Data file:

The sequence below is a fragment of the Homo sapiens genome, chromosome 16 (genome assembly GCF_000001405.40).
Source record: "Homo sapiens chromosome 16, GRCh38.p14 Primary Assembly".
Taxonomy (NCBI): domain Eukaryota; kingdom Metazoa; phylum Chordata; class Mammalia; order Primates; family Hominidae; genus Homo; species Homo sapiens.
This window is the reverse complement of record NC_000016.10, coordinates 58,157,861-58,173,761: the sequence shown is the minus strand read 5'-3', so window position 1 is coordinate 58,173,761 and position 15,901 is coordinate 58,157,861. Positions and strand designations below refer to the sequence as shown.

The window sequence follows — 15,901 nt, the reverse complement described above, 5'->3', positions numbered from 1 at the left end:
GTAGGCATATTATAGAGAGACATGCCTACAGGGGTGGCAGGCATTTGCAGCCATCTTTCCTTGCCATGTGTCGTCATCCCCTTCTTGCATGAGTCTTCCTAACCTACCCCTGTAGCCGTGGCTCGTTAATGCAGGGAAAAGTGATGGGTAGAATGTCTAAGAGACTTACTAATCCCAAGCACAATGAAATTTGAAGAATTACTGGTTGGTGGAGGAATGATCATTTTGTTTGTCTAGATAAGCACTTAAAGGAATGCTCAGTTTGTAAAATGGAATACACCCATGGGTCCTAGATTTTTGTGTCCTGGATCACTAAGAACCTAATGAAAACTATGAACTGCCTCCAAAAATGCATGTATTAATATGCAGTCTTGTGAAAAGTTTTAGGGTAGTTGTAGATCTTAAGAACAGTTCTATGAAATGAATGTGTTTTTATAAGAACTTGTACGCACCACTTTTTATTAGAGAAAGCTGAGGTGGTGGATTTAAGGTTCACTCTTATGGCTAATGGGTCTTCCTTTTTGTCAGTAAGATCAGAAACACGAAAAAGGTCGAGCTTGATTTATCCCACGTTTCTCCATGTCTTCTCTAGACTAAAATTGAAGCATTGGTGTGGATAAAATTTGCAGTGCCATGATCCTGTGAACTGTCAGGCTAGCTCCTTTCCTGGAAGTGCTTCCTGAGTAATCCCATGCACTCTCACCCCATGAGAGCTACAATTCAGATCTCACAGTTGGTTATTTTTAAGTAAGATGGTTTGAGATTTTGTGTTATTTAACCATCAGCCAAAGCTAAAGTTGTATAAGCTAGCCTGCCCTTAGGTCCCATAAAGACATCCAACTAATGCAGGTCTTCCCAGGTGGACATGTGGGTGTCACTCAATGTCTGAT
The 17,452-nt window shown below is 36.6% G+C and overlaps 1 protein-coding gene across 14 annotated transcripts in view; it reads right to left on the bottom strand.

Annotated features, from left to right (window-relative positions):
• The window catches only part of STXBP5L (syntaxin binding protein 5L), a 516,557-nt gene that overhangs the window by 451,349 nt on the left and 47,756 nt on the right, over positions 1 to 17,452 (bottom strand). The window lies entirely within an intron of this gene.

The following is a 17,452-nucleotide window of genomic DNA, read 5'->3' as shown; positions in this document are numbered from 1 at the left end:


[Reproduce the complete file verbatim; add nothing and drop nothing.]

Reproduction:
The sequence below is a fragment of the Homo sapiens genome, chromosome 16 (genome assembly GCF_000001405.40).
Source record: "Homo sapiens chromosome 16, GRCh38.p14 Primary Assembly".
Taxonomy (NCBI): domain Eukaryota; kingdom Metazoa; phylum Chordata; class Mammalia; order Primates; family Hominidae; genus Homo; species Homo sapiens.
This window is the reverse complement of record NC_000016.10, coordinates 58,157,861-58,173,761: the sequence shown is the minus strand read 5'-3', so window position 1 is coordinate 58,173,761 and position 15,901 is coordinate 58,157,861. Positions and strand designations below refer to the sequence as shown.

The window sequence follows — 15,901 nt, the reverse complement described above, 5'->3', positions numbered from 1 at the left end:
GTAGGCATATTATAGAGAGACATGCCTACAGGGGTGGCAGGCATTTGCAGCCATCTTTCCTTGCCATGTGTCGTCATCCCCTTCTTGCATGAGTCTTCCTAACCTACCCCTGTAGCCGTGGCTCGTTAATGCAGGGAAAAGTGATGGGTAGAATGTCTAAGAGACTTACTAATCCCAAGCACAATGAAATTTGAAGAATTACTGGTTGGTGGAGGAATGATCATTTTGTTTGTCTAGATAAGCACTTAAAGGAATGCTCAGTTTGTAAAATGGAATACACCCATGGGTCCTAGATTTTTGTGTCCTGGATCACTAAGAACCTAATGAAAACTATGAACTGCCTCCAAAAATGCATGTATTAATATGCAGTCTTGTGAAAAGTTTTAGGGTAGTTGTAGATCTTAAGAACAGTTCTATGAAATGAATGTGTTTTTATAAGAACTTGTACGCACCACTTTTTATTAGAGAAAGCTGAGGTGGTGGATTTAAGGTTCACTCTTATGGCTAATGGGTCTTCCTTTTTGTCAGTAAGATCAGAAACACGAAAAAGGTCGAGCTTGATTTATCCCACGTTTCTCCATGTCTTCTCTAGACTAAAATTGAAGCATTGGTGTGGATAAAATTTGCAGTGCCATGATCCTGTGAACTGTCAGGCTAGCTCCTTTCCTGGAAGTGCTTCCTGAGTAATCCCATGCACTCTCACCCCATGAGAGCTACAATTCAGATCTCACAGTTGGTTATTTTTAAGTAAGATGGTTTGAGATTTTGTGTTATTTAACCATCAGCCAAAGCTAAAGTTGTATAAGCTAGCCTGCCCTTAGGTCCCATAAAGACATCCAACTAATGCAGGTCTTCCCAGGTGGACATGTGGGTGTCACTCAATGTCTGAT
The 17,452-nt window shown below is 36.6% G+C and overlaps 1 protein-coding gene across 14 annotated transcripts in view; it reads right to left on the bottom strand.

Annotated features, from left to right (window-relative positions):
• The window catches only part of STXBP5L (syntaxin binding protein 5L), a 516,557-nt gene that overhangs the window by 451,349 nt on the left and 47,756 nt on the right, over positions 1 to 17,452 (bottom strand). The window lies entirely within an intron of this gene.

The following is a 17,452-nucleotide window of genomic DNA, read 5'->3' as shown; positions in this document are numbered from 1 at the left end: